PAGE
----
After that, I just hid all the wires behind the padding. As for the tail that comes out of the helmet for connection, I applied a small piece of velcro to the plug and one on the underside of my helmet padding. This is to keep it in control while riding and not using the Autocom. So far it works ok, but sometimes it does catch on my jacket. I’ll leave it like this until I figure out a better alternative.
Next step is to get power to the Autocom unit. The kit comes with two options: using a 9 volt battery or power from the bike through one straight wire (used if you want to mount the unit on/in the bike; not to be used with a tank bag). With the set-up we desired, we ordered extra parts, so there is a quick-disconnect between the unit and the bike power. The cord that is on the bike side of the quick-disconnect, also has the PTT switch wired to it.
Popping the back off of the unit requires a decent amount of downward pressure while sliding the back out. Plug in the wiring you want to use to the inside of the unit. If you are using any power other than the 9 volt battery, you will need to cut off the tab to allow the cord to go out of the unit. I cut it off with a knife and then smoothed it out with a little sandpaper.
For a nice clean fit.
(If you are wondering what the silver line is, I was brainstorming and thought for a while about mounting it on a plastic plate in my tank bag. So I traced it out on the plastic with a silver Sharpie. Well, it doesn’t come off, so I guess I will always know which one is mine. )
For hooking up the power to the bike side, Autocom recommends tapping into something that is only hot when the key is turned to the on position, such as the brake light. So, this is what I was shooting for. Now, which wire is that? After looking at the wiring diagram and a lot of confusion, I went out and looked under the seat. Luckily, right in front of my face there was a small fuse box with “10A Tail” on it. Sweet! So, I disconnected the box from its holder and maneuvered it under the cross support the tank is bolted to. It’s a tight squeeze, but it will go under there. This gave me a little bit of wiggle room to work with the wires. I looked under the box to see which wire was feeding the tail fuse, and it was the red/blue one. Ok, that’s the one I’m going with. I pulled back some of the taping to get to and pull the wire out some. I stripped the red/blue wire and mated it with the positive one from the Autocom cord. Then I just stuck the ground side under the tank bolt. This was done just to test things out and make sure I had the correct wire, a dry run if you will.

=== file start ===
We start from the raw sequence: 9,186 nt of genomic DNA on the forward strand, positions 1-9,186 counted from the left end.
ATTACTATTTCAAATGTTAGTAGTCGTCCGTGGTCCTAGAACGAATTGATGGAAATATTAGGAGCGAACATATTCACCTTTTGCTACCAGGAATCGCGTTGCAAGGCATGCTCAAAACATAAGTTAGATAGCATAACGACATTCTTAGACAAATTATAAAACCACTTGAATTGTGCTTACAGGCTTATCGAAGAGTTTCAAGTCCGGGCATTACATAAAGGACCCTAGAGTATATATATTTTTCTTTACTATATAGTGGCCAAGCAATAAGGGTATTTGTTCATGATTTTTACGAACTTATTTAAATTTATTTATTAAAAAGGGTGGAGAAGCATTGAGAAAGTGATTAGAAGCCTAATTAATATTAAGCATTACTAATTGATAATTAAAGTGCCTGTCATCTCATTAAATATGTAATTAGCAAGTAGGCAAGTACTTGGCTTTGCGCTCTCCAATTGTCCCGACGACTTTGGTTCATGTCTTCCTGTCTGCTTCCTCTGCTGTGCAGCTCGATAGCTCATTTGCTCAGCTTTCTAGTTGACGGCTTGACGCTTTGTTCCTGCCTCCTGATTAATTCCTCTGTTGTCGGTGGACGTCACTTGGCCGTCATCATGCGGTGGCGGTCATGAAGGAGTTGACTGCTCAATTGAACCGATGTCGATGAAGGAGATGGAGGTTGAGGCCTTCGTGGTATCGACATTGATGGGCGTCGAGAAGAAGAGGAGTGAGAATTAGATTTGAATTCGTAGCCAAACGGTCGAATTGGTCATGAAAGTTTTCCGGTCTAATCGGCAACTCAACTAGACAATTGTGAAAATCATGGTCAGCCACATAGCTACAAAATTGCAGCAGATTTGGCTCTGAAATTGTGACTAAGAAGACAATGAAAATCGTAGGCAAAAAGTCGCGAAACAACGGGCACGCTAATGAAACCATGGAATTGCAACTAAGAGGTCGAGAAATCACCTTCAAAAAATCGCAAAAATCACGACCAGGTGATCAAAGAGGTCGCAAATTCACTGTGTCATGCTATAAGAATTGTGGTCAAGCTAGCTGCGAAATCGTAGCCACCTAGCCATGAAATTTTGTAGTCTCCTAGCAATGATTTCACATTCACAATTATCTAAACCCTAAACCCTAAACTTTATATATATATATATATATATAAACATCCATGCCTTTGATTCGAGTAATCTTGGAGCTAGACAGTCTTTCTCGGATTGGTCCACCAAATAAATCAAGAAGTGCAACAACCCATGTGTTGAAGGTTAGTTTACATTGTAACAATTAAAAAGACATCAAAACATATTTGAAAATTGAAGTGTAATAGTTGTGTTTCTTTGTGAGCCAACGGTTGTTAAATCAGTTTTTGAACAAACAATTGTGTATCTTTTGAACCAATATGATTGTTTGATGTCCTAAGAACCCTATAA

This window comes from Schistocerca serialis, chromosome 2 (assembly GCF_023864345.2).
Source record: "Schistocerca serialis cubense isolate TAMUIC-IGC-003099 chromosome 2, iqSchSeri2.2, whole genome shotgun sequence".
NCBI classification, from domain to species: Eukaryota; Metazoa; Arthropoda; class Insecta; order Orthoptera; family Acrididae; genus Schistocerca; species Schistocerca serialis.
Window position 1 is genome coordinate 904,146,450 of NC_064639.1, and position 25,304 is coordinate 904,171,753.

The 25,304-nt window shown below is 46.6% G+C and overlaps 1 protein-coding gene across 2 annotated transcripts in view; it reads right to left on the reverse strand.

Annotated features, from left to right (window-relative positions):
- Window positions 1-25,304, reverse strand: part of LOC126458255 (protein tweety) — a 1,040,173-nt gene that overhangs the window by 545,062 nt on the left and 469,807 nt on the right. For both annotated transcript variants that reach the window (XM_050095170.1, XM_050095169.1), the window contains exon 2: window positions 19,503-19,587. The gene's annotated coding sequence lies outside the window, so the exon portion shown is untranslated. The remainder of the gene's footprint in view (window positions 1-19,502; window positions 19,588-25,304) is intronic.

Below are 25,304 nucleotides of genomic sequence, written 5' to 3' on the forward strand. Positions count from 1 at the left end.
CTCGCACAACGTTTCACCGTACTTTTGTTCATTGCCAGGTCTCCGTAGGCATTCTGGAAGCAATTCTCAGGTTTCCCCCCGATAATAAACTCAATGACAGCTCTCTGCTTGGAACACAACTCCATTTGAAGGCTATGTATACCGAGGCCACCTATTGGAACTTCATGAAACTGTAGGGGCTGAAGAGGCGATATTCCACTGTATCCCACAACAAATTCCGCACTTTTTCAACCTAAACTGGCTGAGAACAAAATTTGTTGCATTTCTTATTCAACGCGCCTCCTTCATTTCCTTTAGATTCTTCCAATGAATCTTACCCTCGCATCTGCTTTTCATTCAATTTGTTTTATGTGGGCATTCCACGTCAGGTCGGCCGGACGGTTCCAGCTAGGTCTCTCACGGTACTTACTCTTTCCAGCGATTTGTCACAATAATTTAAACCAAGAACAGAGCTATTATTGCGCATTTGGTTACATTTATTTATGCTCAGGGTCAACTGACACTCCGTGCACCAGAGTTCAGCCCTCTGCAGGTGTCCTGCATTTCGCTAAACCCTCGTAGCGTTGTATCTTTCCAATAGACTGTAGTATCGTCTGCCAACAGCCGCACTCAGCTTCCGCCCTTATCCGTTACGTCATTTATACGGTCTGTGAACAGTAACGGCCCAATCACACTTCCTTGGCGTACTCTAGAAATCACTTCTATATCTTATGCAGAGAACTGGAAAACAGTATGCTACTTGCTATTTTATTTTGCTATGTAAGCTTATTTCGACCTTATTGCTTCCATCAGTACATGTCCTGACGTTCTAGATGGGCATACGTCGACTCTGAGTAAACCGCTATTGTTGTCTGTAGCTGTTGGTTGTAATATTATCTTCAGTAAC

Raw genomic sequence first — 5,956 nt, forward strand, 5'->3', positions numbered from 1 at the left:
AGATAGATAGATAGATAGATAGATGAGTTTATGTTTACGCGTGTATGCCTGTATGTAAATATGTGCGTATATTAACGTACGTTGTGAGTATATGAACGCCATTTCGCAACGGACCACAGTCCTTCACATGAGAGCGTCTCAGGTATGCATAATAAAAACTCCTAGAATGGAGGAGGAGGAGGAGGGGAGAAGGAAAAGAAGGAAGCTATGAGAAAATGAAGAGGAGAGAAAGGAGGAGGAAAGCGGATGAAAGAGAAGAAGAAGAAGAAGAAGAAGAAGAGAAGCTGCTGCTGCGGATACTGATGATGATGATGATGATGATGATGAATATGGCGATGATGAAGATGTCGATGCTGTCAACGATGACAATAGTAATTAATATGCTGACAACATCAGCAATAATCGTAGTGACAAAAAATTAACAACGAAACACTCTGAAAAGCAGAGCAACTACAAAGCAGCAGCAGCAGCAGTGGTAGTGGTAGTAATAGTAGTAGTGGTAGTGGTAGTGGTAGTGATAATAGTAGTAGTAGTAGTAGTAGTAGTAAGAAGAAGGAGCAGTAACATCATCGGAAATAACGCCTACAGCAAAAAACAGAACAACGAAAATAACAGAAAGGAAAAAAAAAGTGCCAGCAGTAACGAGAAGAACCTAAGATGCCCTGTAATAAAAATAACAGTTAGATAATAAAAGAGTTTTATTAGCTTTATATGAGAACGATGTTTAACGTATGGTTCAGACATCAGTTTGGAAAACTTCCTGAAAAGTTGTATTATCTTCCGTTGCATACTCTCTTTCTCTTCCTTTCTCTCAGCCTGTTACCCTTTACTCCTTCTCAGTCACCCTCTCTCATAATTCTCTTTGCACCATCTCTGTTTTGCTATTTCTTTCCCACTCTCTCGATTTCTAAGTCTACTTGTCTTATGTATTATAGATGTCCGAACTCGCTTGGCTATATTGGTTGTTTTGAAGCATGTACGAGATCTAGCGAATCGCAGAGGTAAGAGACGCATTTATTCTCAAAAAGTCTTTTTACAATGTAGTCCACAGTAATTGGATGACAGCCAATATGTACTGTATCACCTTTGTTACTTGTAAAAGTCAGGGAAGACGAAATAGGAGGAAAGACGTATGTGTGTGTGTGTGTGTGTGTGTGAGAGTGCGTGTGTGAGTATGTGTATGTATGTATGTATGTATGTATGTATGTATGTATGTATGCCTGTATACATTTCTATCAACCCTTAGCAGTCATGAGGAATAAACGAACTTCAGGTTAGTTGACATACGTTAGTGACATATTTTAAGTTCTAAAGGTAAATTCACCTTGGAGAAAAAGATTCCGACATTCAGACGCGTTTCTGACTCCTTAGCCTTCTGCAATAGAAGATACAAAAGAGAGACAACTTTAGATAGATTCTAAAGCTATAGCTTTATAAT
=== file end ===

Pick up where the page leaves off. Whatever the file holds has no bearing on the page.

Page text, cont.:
I hooked up my battery and rider headset connections, turned the key on, and viola, I could hear myself through the speakers. I turn the key off and power is gone from the Autocom, nothing through the speakers. Sweet! That’s good enough for me.
For connecting the wires, Autocom recommends soldering. This would be the first soldering experience of my life. I did pick up a new (to me) soldering kit to get the job done though. After a little bit of practicing with spare wires, I realize it isn’t going to be pretty. Oh well, let’s just get it over with. There isn’t a lot of play with the wiring, so I put some protection on the tank and surrounding area while I soldered. No pics of the soldered wires though, since it would be quite embarrassing. After that, I taped the wires up good and ran the small fuse box back under the tank support and re-mounted it.